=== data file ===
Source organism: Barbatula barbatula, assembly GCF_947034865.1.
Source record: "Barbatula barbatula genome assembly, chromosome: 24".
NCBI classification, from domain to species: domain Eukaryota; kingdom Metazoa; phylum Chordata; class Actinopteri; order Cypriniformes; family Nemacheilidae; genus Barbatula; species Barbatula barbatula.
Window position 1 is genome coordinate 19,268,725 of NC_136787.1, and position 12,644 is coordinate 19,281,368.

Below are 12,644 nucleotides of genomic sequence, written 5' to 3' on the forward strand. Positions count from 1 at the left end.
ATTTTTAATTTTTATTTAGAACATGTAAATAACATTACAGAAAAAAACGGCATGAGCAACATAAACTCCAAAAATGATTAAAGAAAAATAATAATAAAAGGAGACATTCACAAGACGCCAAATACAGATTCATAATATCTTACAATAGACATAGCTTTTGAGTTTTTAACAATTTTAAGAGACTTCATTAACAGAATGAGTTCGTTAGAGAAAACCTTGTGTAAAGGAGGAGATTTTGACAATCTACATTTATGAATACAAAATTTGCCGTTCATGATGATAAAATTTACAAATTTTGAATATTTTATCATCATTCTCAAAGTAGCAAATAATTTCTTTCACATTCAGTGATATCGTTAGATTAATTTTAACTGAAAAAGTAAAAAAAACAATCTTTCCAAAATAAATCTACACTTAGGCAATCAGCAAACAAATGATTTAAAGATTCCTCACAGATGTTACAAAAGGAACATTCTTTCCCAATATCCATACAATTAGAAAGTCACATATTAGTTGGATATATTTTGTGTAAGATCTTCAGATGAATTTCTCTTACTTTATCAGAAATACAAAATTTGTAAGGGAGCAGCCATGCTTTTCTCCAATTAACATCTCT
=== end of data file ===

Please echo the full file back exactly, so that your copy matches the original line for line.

Source organism: Barbatula barbatula, assembly GCF_947034865.1.
Source record: "Barbatula barbatula genome assembly, chromosome: 24".
NCBI classification, from domain to species: domain Eukaryota; kingdom Metazoa; phylum Chordata; class Actinopteri; order Cypriniformes; family Nemacheilidae; genus Barbatula; species Barbatula barbatula.
Window position 1 is genome coordinate 19,268,725 of NC_136787.1, and position 12,644 is coordinate 19,281,368.

Below are 12,644 nucleotides of genomic sequence, written 5' to 3' on the forward strand. Positions count from 1 at the left end.
ATTTTTAATTTTTATTTAGAACATGTAAATAACATTACAGAAAAAAACGGCATGAGCAACATAAACTCCAAAAATGATTAAAGAAAAATAATAATAAAAGGAGACATTCACAAGACGCCAAATACAGATTCATAATATCTTACAATAGACATAGCTTTTGAGTTTTTAACAATTTTAAGAGACTTCATTAACAGAATGAGTTCGTTAGAGAAAACCTTGTGTAAAGGAGGAGATTTTGACAATCTACATTTATGAATACAAAATTTGCCGTTCATGATGATAAAATTTACAAATTTTGAATATTTTATCATCATTCTCAAAGTAGCAAATAATTTCTTTCACATTCAGTGATATCGTTAGATTAATTTTAACTGAAAAAGTAAAAAAAACAATCTTTCCAAAATAAATCTACACTTAGGCAATCAGCAAACAAATGATTTAAAGATTCCTCACAGATGTTACAAAAGGAACATTCTTTCCCAATATCCATACAATTAGAAAGTCACATATTAGTTGGATATATTTTGTGTAAGATCTTCAGATGAATTTCTCTTACTTTATCAGAAATACAAAATTTGTAAGGGAGCAGCCATGCTTTTCTCCAATTAACATCTCT